Shanghai, China Report of what it's like to live there - 04/05/17
Personal Experiences from Shanghai, China
1. Was this post your first expatriate experience? If not, what other cities have you lived in as an expat?
No. I have traveled extensively in Europe, Asia, and Sub-Saharan Africa.
2. How long have you lived here?
Close to 2 years.
3. What brought you to this city (e.g. diplomatic mission, business, NGO, teaching, retirement, etc.)?
Housing, Groceries & Food:
1. What is your housing like? What are typical housing sizes, locations, and commute times for expatriates?
Government-assigned housing at luxury apartment in downtown Shanghai. State Department employees reside in high quality housing.
2. How would you describe the availability and cost of groceries and household supplies relative to your home country?
Everything is available in Shanghai, but at higher cost.
3. What typical restaurants, food delivery services, and/or takeout options are popular among expatriates?
Sherpas and Nosh deliveries are convenient. Delivery fees are low.
1. What is the availability and cost of household help, and what types of help are typically employed by expatriates?
Housekeepers and nannies are inexpensive and readily available.
2. Are credit cards widely accepted and safe to use locally? Are ATMs common and do you recommend using them? Are they safe to use?
International credit cards and ATM cards are accepted almost everywhere in downtown Shanghai.
1. Are local buses, trams, trains or taxis safe and affordable?
Yes. Taxis are inexpensive, though it has become harder to flag one down due to the abundance of cab-calling services such as "Di-di". Even without Chinese, buses and metros are easily accessible. The Shanghai buses stops at every stop so one could count the number of stops to reach the destination.
Phone & Internet:
1. Do you have any recommendations regarding mobile phones? Did you keep your home-country plan or use a local provider?
It is easy to obtain a local phone number. Do not sign up for discounted call or data plans as the cancellation process is difficult.
Employment & Volunteer Opportunities:
1. What is the typical dress code at work and in public places? Is formal dress ever required?
Dress code is business to business casual within the consulate, depending on one's section. In public places, one could see a wide array of dressing choices ranging from pajamas, micro-skirts, sweatpants, to high-end street fashion.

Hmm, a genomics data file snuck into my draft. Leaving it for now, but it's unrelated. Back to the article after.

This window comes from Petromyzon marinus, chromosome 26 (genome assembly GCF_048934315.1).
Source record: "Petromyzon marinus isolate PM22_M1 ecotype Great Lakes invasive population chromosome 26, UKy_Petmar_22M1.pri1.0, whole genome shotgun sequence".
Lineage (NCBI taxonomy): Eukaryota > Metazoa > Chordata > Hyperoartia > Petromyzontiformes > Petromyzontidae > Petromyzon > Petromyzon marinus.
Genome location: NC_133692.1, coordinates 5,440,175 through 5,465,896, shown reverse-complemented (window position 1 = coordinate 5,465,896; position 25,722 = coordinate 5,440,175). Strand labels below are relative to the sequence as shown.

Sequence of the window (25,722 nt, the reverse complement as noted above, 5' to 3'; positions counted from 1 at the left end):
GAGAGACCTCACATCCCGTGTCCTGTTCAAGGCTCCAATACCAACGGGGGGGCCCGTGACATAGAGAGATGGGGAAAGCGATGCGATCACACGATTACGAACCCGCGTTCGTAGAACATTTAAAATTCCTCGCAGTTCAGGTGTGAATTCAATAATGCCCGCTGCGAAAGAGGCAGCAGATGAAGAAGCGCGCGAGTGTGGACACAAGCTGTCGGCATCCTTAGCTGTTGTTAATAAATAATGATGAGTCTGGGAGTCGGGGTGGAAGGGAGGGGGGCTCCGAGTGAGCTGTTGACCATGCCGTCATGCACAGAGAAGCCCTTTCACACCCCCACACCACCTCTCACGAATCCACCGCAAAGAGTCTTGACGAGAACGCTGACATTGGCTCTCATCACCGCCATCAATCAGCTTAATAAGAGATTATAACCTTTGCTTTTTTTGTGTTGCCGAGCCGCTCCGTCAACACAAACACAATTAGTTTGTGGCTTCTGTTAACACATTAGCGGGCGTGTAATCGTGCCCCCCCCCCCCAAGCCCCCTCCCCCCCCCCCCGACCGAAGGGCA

Health & Safety:
1. Are there any particular health concerns? What is the quality of available medical care? What medical conditions typically require medical evacuation?
Pollution and food safety are two major concerns. Expats seek medical care at private hospitals and clinics with international standards.
2. What is the air quality like at post (good/moderate/bad)? Are there seasonal air quality issues? Does the air quality have an impact on health?
Poor air quality. Seasonal allergies. Many locals and long-term expats experience respiratory problems.
3. What do people who suffer from environmental or food allergies need to know?
Bring plenty of face masks and allergy medications.
Schools & Children:
1. What is the availability of international schools? What has been your general experience with them, if any?
Though we do not have children of school age living in Shanghai, I get the impression that international schools are of high quality because many officers with school age children extend their assignment to allow their children finish school here.
1. What have been the highlights of your time in this country? Best trips or experiences?
Meeting good colleagues at the consulate. Weekend getaways to neighboring countries: Japan, Malaysia, Thailand.
2. What are the particular advantages of living in this city?
There are many direct fights out of Shanghai. Shanghainese people do not bother strangers and the city feels very secure.
Words of Wisdom:
1. Knowing what you know now, would you still move to this city?
Despite the constant poor air quality and occasional discomforts from cultural differences (not queuing, loud shouting, shoving, littering, etc.). I would still move to this city
2. If you move here, you can leave behind your:
3. But don't forget your: